We cherish our relationships with clients, family, and colleagues.  If you have any questions, comments, or concerns, or if there is anything we can do to help, please call us. 
 
Wishing you and yours health and safety in this difficult time.

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Colorado employers beware—significant changes to critical employment regulations have been made and will soon take effect

Tagged in: employment law

In personal injury cases, plaintiffs attempt to recover damages for injuries allegedly caused by another party. In adjudicating such claims, courts necessarily must consider the medical records and information of the plaintiff. Recently, we’ve seen a flurry of requests for protective orders to protect the confidential information of plaintiffs contained within their medical records.  This initially may seem like a perfectly reasonable request — until we delve more deeply into why such protective orders are not only unnecessary but also make it difficult if not impossible for insurance carriers to fulfill their own legal obligations and conduct the ordinary business operations of an indemnity company.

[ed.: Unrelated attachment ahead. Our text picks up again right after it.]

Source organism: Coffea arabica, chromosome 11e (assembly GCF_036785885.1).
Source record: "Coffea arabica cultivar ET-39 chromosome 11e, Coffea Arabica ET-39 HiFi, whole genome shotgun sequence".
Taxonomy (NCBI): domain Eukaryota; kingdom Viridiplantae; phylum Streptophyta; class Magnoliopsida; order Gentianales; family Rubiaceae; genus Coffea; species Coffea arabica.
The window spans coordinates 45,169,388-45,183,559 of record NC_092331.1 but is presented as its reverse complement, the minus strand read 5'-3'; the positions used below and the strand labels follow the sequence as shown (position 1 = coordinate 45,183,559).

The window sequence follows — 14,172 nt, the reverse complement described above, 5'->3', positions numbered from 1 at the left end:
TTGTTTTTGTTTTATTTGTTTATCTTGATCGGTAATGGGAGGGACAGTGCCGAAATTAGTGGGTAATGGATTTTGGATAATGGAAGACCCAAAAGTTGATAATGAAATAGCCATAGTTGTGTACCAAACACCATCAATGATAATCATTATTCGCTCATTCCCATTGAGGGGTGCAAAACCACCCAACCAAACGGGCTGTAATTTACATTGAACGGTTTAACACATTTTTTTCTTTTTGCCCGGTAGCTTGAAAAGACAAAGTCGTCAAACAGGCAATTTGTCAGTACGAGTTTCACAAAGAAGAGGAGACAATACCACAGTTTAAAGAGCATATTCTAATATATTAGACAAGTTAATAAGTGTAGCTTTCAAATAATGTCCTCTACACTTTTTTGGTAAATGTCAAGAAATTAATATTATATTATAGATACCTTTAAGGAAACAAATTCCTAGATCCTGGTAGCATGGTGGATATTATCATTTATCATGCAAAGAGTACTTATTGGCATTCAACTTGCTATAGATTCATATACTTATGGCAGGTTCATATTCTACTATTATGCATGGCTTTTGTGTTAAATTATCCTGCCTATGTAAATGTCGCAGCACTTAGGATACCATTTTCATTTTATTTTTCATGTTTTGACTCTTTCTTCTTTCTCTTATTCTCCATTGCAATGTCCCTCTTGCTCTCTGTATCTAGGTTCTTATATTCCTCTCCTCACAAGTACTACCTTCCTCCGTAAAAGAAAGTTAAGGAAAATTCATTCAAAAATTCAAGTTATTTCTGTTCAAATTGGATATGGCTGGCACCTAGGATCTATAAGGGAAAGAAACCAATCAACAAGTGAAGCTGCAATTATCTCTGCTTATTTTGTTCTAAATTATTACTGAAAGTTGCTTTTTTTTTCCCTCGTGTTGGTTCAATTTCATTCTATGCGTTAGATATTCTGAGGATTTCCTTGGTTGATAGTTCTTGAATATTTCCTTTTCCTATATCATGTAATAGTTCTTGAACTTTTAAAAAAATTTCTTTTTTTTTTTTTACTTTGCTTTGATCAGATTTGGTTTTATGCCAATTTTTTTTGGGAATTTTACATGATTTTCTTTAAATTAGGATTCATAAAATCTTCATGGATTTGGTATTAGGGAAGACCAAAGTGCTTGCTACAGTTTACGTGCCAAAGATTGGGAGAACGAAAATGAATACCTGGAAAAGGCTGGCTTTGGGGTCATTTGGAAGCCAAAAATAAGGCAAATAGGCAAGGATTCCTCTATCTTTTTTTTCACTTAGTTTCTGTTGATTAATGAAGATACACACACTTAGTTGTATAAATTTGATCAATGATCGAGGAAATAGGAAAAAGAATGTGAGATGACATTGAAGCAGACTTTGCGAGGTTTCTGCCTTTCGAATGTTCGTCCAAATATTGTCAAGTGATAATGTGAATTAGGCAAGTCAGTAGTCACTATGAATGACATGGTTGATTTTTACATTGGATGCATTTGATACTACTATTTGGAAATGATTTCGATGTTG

With changes in the federal minimum wage overtime pay threshold on the horizon, the Colorado Department of Labor and Employment is also considering whether to update the Colorado Minimum Wage Order. If labor advocates have their way, the state would raise the overtime exemption threshold to 2.5 times the state’s minimum wage, making nearly 400,000 additional full-time employees in Colorado eligible for overtime pay.

Posted by on in General